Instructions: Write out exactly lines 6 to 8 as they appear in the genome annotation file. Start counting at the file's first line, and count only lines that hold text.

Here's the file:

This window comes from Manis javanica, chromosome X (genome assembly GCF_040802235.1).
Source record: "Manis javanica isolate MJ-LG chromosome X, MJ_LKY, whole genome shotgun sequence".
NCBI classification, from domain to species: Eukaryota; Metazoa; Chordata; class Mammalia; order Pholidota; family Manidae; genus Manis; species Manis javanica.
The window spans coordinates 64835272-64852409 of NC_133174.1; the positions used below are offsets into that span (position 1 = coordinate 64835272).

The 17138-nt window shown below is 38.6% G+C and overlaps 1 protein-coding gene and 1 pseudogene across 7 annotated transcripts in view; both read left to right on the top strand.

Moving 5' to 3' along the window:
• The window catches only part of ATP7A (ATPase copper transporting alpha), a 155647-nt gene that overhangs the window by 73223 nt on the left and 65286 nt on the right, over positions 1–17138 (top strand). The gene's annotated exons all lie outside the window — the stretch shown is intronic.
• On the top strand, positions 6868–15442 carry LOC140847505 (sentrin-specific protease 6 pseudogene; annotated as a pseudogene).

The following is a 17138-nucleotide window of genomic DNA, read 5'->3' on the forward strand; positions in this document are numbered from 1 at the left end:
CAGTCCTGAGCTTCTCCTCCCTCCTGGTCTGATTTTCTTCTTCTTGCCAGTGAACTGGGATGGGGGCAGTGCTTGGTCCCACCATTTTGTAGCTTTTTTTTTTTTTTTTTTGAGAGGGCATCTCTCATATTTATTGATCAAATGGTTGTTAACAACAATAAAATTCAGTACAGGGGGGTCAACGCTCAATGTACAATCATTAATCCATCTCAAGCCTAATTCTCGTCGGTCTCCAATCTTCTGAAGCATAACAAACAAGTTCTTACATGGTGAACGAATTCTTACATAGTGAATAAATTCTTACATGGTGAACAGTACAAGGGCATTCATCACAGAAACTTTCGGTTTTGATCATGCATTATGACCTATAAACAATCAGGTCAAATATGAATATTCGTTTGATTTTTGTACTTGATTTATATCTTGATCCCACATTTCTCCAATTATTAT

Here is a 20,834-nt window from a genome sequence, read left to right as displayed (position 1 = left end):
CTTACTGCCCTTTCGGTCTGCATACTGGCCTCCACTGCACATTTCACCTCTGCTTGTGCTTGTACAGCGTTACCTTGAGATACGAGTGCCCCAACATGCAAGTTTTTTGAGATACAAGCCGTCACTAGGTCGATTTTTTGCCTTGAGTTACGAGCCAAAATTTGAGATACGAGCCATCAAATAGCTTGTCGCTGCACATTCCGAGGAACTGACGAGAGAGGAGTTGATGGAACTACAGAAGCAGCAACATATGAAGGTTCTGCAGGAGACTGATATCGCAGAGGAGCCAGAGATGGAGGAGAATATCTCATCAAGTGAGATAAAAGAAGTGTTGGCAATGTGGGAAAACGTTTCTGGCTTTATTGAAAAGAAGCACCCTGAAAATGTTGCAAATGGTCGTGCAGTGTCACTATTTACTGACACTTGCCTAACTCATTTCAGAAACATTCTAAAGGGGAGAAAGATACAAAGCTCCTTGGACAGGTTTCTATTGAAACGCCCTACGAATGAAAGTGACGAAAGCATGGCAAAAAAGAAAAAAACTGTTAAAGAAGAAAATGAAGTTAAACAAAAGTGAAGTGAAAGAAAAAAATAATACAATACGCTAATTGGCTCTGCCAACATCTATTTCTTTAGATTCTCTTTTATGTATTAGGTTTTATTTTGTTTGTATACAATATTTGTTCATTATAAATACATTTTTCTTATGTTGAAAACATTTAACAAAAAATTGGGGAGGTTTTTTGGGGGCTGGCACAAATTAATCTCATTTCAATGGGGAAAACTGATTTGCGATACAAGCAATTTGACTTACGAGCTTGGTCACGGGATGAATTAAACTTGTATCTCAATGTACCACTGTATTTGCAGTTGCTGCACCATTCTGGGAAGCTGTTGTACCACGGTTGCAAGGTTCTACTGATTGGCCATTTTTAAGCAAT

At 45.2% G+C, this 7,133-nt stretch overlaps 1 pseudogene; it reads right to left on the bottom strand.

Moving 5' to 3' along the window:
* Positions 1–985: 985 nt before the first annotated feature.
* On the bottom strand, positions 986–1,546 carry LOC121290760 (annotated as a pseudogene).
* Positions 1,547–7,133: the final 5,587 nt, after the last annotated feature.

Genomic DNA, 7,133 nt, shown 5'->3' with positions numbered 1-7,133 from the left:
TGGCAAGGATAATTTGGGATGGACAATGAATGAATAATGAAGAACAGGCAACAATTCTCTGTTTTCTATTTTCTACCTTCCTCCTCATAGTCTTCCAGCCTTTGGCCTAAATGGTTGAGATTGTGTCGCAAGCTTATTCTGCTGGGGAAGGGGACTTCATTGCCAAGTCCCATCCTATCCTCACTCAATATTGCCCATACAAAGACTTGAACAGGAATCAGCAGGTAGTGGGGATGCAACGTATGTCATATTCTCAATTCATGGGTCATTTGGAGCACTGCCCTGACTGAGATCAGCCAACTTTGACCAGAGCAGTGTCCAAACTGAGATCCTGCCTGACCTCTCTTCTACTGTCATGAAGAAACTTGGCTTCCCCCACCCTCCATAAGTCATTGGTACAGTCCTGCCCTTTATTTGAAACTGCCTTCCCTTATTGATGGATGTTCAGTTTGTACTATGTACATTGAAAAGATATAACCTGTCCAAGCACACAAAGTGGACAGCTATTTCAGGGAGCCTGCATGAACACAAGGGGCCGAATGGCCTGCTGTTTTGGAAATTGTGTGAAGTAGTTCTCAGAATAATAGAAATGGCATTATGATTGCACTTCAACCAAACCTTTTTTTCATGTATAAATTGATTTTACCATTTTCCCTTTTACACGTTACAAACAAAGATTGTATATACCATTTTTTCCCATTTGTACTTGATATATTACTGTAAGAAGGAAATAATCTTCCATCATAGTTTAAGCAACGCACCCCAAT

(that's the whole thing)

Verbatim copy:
Moving 5' to 3' along the window:
• The window catches only part of ATP7A (ATPase copper transporting alpha), a 155647-nt gene that overhangs the window by 73223 nt on the left and 65286 nt on the right, over positions 1–17138 (top strand). The gene's annotated exons all lie outside the window — the stretch shown is intronic.
• On the top strand, positions 6868–15442 carry LOC140847505 (sentrin-specific protease 6 pseudogene; annotated as a pseudogene).